Let Us Eat Lettuce
By Glenn I. Teves, UH College of Tropical Agriculture and Human Resources
Many New Year’s resolutions will be related to modifying our diets, losing weight and adopting healthy lifestyles. Increasing the consumption of greens is a great start to improved health. Once a lowly, prickly weed, today’s lettuce is King of the Greens, and closely related to many weeds including dandelion, milkweed, floras paintbrush, and Spanish needles.
Native to the Mediterranean basin from the Ethiopian highlands to Iran, lettuce was cultivated before 4500 BC as evidenced by paintings in Egyptian tombs. The Greeks considered it an appetite enhancer, consuming it before the main dish, while the Romans considered lettuce a narcotic similar to opium and usually ate it at the end of a meal. Both its common and Latin names originate from its ability to produce milky sap, and it’s this sap that’s believed to be sleep-inducing. Modern research has confirmed that lettuce concentrates and absorbs lithium, a mood-stabilizing chemical.
Many types of lettuce were developed, including cos or romaine, looseleaf, butterheads, and crispheads, and intermediates between these groups. Called Cos by the Greeks and Romaine by the Romans, this upright leaf lettuce was a mutual favorite. Columbus is credited with introducing lettuce to the new world. More recently, lettuce varieties developed by the French including Batavian or summer crisp, a heat-tolerant type intermediate between crisphead and looseleaf types.
Tossed salad once meant head lettuce, cucumbers, and tomato. In the 80s, a salad rebirth occurred in California fueled by European salad styles, and refined by upscale restaurants, creating a whole new salad eating experience. Today, lettuce can be found in all shapes, sizes, and mixtures, and include whole heads, hearts, cut salad mix, baby lettuce, and also microgreens, a gourmet confetti made from a variety of crops and harvested at the seedling stage. Mesclun is a mix of lettuces and greens from east and west that add color, texture, and depth to salads.Lettuce is a good source of vitamin C, beta-carotene, iron, calcium, folate, and dietary fiber. Romaine and leafy lettuces have six times the vitamin C and five times the vitamin A of crisphead types. Usually the rule of thumb is the darker the greens, the more nutritious the leaf. Crisphead lettuce is less bitter than other types, but also less nutritious due to the high water content. California is considered the ‘salad bowl’ of the nation, but doesn’t come close to China, who produces over 50 percent of the world’s production, and where lettuce leaves and stems are commonly cooked.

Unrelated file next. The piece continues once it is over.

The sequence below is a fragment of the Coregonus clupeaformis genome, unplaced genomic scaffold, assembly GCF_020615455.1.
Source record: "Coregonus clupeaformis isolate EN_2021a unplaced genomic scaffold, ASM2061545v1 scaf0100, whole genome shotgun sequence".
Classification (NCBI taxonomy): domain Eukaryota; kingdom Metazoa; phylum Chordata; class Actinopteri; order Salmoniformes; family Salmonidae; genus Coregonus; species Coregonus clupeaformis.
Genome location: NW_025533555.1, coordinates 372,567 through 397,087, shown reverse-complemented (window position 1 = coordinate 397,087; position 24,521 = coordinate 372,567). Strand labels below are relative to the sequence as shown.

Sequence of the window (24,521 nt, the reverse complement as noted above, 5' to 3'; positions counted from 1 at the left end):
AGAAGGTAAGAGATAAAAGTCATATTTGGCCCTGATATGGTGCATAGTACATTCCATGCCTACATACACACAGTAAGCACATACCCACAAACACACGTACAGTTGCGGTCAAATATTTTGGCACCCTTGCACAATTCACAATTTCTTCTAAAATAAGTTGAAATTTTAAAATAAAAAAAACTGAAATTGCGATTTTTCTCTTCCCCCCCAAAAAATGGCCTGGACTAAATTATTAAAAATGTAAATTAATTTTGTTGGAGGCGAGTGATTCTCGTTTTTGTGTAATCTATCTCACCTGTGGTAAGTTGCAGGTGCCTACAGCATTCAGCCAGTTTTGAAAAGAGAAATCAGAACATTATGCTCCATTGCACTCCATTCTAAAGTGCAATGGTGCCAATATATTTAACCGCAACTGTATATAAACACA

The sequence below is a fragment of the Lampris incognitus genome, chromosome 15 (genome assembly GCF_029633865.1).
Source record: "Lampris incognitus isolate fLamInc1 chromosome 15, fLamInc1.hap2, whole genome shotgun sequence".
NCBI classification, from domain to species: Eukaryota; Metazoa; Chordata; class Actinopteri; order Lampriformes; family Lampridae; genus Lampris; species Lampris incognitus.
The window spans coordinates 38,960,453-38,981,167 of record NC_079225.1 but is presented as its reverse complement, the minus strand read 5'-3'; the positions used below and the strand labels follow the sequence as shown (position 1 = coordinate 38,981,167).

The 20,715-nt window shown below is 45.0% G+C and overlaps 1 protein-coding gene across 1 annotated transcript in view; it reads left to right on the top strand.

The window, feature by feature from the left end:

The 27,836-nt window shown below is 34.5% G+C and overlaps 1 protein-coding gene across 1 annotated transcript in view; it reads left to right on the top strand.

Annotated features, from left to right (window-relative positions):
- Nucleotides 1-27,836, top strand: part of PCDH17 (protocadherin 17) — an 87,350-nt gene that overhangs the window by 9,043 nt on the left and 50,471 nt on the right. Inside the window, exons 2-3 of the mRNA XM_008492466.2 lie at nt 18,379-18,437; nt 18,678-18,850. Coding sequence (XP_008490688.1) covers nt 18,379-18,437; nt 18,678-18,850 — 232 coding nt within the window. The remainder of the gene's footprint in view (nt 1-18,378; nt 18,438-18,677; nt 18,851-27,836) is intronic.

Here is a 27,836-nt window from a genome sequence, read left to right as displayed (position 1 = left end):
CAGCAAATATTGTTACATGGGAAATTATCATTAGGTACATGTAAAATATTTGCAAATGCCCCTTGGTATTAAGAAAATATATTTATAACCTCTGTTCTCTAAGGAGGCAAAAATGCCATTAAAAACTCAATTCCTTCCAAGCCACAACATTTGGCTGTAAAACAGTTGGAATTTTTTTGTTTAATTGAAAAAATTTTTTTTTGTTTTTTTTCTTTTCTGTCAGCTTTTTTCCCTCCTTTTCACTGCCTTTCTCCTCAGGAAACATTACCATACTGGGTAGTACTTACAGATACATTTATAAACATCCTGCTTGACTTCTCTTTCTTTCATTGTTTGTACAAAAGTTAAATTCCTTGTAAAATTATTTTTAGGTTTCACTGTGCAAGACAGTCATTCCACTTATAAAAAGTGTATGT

To grow, lettuce should be kept constantly moist to prevent build-up of milky sap, creating a bitter taste. Lettuce is a cool season vegetable, favoring temperatures of 75 degrees F or less. An easy way to have an ample supply of young lettuce is to sow seeds in a deep tray with potting mix, either by broadcasting or seeding in rows. After three to four weeks of initial growth, lettuce can be harvested once or twice a month for two to three months depending on the weather. Use a scissors to cut leaves about three-quarters of an inch or more above the surface. Mist plants to keep them cool during the heat of the day. Sprinkle with one teaspoon per gallon fertilizer, such as fish emulsion or ones with slightly higher nitrogen content, every seven to 10 days and after each cutting, and cut until the lettuce becomes bitter. You can also purchase lettuces mixes instead of individual varieties. Heat-tolerant lettuce varieties grow well in the spring into the summer, and include Manoa, Buttercrunch, Summer Bibb, Summertime, Concept, Sierra, Jericho, and many oak leaf types. Another way to extend your lettuce season is through the use of shade cloth or screen over the plants.